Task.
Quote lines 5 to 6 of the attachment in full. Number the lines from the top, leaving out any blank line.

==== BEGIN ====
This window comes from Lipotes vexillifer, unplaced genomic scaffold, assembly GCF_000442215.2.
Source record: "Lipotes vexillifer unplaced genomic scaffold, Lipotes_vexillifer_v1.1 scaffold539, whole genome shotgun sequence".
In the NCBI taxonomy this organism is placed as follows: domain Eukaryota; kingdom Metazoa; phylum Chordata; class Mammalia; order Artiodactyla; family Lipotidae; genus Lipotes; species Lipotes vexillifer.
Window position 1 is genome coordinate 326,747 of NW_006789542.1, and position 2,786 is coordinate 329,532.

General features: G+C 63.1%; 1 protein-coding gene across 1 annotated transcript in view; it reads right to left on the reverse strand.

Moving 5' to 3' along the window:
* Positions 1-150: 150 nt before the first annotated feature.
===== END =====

General features: G+C 63.1%; 1 protein-coding gene across 1 annotated transcript in view; it reads right to left on the reverse strand.

Moving 5' to 3' along the window: